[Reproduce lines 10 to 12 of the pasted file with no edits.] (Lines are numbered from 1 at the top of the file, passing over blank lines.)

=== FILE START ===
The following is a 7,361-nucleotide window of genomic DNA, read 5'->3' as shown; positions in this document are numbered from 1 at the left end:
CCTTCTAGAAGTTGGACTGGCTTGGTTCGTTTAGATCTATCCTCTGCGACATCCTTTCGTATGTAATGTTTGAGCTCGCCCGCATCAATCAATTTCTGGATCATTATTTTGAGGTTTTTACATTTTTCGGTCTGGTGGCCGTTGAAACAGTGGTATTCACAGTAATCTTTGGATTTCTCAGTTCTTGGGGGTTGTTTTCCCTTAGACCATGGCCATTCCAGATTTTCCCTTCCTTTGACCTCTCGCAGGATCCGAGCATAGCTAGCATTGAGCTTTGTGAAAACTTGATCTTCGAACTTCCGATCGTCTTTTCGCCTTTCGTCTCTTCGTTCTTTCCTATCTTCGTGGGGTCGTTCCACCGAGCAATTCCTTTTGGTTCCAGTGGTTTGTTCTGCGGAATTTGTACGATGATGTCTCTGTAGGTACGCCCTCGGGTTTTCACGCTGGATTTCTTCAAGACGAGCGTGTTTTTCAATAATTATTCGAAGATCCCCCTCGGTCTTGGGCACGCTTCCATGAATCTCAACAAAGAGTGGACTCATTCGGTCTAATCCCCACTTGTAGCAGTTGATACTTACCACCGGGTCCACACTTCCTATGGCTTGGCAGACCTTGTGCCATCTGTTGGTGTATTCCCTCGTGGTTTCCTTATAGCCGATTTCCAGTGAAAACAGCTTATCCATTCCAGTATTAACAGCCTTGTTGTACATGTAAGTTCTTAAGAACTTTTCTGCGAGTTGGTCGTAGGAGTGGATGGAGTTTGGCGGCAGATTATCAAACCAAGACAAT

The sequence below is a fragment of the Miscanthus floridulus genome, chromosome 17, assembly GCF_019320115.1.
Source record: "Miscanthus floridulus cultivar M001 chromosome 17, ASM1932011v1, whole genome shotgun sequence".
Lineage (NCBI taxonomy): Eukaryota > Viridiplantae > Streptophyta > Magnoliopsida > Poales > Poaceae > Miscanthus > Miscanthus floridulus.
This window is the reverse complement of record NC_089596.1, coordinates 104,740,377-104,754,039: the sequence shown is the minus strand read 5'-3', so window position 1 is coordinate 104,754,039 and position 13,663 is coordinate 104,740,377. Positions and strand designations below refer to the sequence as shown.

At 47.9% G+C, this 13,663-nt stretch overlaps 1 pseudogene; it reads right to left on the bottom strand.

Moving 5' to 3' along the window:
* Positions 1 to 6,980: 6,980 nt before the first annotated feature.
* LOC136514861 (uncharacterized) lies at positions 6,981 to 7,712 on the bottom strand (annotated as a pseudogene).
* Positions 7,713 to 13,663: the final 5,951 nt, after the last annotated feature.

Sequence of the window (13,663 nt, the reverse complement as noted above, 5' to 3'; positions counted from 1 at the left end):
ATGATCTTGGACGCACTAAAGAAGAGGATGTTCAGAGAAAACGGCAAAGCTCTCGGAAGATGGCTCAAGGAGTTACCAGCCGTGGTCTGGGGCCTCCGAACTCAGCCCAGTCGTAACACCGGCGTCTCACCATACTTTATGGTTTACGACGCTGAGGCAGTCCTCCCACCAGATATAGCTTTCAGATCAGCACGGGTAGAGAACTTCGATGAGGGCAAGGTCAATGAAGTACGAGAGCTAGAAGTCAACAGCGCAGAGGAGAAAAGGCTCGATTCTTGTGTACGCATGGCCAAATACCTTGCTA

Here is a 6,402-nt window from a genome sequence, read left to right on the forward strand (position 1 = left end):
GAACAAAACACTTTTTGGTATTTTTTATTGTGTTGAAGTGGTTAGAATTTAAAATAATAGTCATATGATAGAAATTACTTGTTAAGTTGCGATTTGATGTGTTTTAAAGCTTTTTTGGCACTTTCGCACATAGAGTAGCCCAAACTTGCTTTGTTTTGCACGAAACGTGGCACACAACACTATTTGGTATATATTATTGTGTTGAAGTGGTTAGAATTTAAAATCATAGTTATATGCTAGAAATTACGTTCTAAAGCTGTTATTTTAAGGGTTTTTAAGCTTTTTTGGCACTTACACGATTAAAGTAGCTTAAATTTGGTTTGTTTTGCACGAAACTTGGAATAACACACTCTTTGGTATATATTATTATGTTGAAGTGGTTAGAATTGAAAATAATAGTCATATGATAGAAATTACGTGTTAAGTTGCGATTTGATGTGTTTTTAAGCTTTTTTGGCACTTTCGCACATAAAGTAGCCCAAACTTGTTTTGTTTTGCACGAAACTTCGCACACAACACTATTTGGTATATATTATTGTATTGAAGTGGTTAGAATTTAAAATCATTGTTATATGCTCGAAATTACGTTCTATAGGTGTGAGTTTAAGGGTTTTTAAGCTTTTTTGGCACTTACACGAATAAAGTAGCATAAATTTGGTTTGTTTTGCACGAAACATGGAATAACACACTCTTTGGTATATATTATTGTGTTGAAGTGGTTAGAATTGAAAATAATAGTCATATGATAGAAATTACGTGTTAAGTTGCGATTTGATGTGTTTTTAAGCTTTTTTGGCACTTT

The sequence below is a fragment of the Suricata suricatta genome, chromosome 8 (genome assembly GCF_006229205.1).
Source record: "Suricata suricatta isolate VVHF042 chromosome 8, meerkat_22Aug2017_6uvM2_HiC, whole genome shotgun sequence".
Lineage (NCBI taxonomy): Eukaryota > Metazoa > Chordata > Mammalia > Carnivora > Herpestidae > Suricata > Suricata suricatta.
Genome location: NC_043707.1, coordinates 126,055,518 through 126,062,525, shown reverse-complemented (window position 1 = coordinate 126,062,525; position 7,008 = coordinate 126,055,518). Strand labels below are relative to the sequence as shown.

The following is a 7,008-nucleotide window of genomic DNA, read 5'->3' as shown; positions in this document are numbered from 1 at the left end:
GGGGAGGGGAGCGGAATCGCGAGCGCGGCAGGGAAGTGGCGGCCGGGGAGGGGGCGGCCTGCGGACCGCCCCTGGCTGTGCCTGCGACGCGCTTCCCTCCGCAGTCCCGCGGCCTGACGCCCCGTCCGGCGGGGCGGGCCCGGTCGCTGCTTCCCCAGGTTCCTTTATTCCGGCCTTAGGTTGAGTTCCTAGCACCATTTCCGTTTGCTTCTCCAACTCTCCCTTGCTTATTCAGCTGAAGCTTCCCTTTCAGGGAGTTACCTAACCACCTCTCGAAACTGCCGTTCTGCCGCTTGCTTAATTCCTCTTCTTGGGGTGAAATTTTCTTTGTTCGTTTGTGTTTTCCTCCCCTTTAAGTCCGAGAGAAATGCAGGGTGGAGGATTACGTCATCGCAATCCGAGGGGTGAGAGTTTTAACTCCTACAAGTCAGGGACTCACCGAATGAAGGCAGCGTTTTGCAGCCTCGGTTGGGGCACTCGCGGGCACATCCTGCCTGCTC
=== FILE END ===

* LOC136514861 (uncharacterized) lies at positions 6,981 to 7,712 on the bottom strand (annotated as a pseudogene).
* Positions 7,713 to 13,663: the final 5,951 nt, after the last annotated feature.

Sequence of the window (13,663 nt, the reverse complement as noted above, 5' to 3'; positions counted from 1 at the left end):